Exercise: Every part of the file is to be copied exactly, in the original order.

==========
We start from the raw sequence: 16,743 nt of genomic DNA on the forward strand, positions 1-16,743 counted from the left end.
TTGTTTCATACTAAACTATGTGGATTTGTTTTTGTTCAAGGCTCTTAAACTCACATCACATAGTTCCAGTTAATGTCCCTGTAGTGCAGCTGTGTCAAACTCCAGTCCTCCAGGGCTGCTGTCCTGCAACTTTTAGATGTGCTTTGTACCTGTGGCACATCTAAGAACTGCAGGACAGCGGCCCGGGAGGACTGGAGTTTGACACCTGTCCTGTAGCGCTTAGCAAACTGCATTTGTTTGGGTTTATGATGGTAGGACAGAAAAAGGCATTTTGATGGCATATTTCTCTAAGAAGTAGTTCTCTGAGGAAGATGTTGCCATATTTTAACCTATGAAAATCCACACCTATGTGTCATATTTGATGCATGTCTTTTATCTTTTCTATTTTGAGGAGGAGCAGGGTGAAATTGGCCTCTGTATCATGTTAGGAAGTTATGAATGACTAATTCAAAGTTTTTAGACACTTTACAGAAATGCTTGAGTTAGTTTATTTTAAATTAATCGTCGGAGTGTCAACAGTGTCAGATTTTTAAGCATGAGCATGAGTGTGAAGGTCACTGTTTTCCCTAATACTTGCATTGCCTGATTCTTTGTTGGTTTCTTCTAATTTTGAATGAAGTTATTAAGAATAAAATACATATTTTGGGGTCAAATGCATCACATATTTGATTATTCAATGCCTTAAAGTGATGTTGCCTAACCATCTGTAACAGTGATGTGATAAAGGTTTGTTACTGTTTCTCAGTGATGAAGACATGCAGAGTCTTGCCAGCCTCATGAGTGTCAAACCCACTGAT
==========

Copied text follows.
We start from the raw sequence: 16,743 nt of genomic DNA on the forward strand, positions 1-16,743 counted from the left end.
TTGTTTCATACTAAACTATGTGGATTTGTTTTTGTTCAAGGCTCTTAAACTCACATCACATAGTTCCAGTTAATGTCCCTGTAGTGCAGCTGTGTCAAACTCCAGTCCTCCAGGGCTGCTGTCCTGCAACTTTTAGATGTGCTTTGTACCTGTGGCACATCTAAGAACTGCAGGACAGCGGCCCGGGAGGACTGGAGTTTGACACCTGTCCTGTAGCGCTTAGCAAACTGCATTTGTTTGGGTTTATGATGGTAGGACAGAAAAAGGCATTTTGATGGCATATTTCTCTAAGAAGTAGTTCTCTGAGGAAGATGTTGCCATATTTTAACCTATGAAAATCCACACCTATGTGTCATATTTGATGCATGTCTTTTATCTTTTCTATTTTGAGGAGGAGCAGGGTGAAATTGGCCTCTGTATCATGTTAGGAAGTTATGAATGACTAATTCAAAGTTTTTAGACACTTTACAGAAATGCTTGAGTTAGTTTATTTTAAATTAATCGTCGGAGTGTCAACAGTGTCAGATTTTTAAGCATGAGCATGAGTGTGAAGGTCACTGTTTTCCCTAATACTTGCATTGCCTGATTCTTTGTTGGTTTCTTCTAATTTTGAATGAAGTTATTAAGAATAAAATACATATTTTGGGGTCAAATGCATCACATATTTGATTATTCAATGCCTTAAAGTGATGTTGCCTAACCATCTGTAACAGTGATGTGATAAAGGTTTGTTACTGTTTCTCAGTGATGAAGACATGCAGAGTCTTGCCAGCCTCATGAGTGTCAAACCCACTGAT